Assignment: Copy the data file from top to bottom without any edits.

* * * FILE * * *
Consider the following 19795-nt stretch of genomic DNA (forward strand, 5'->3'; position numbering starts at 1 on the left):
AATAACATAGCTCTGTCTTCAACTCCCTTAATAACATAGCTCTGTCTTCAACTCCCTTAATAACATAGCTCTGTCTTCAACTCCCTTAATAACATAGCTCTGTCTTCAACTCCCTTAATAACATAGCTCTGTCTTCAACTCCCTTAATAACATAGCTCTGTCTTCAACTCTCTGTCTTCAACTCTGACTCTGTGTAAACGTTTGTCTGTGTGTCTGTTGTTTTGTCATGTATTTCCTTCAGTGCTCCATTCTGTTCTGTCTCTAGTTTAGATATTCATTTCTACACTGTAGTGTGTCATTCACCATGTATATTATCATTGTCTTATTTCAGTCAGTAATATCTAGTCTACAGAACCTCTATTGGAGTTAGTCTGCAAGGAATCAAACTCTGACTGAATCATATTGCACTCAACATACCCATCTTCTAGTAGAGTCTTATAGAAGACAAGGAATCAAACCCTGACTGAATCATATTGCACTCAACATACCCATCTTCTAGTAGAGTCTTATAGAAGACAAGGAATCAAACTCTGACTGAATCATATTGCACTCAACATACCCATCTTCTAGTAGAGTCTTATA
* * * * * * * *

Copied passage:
Consider the following 19795-nt stretch of genomic DNA (forward strand, 5'->3'; position numbering starts at 1 on the left):
AATAACATAGCTCTGTCTTCAACTCCCTTAATAACATAGCTCTGTCTTCAACTCCCTTAATAACATAGCTCTGTCTTCAACTCCCTTAATAACATAGCTCTGTCTTCAACTCCCTTAATAACATAGCTCTGTCTTCAACTCCCTTAATAACATAGCTCTGTCTTCAACTCTCTGTCTTCAACTCTGACTCTGTGTAAACGTTTGTCTGTGTGTCTGTTGTTTTGTCATGTATTTCCTTCAGTGCTCCATTCTGTTCTGTCTCTAGTTTAGATATTCATTTCTACACTGTAGTGTGTCATTCACCATGTATATTATCATTGTCTTATTTCAGTCAGTAATATCTAGTCTACAGAACCTCTATTGGAGTTAGTCTGCAAGGAATCAAACTCTGACTGAATCATATTGCACTCAACATACCCATCTTCTAGTAGAGTCTTATAGAAGACAAGGAATCAAACCCTGACTGAATCATATTGCACTCAACATACCCATCTTCTAGTAGAGTCTTATAGAAGACAAGGAATCAAACTCTGACTGAATCATATTGCACTCAACATACCCATCTTCTAGTAGAGTCTTATA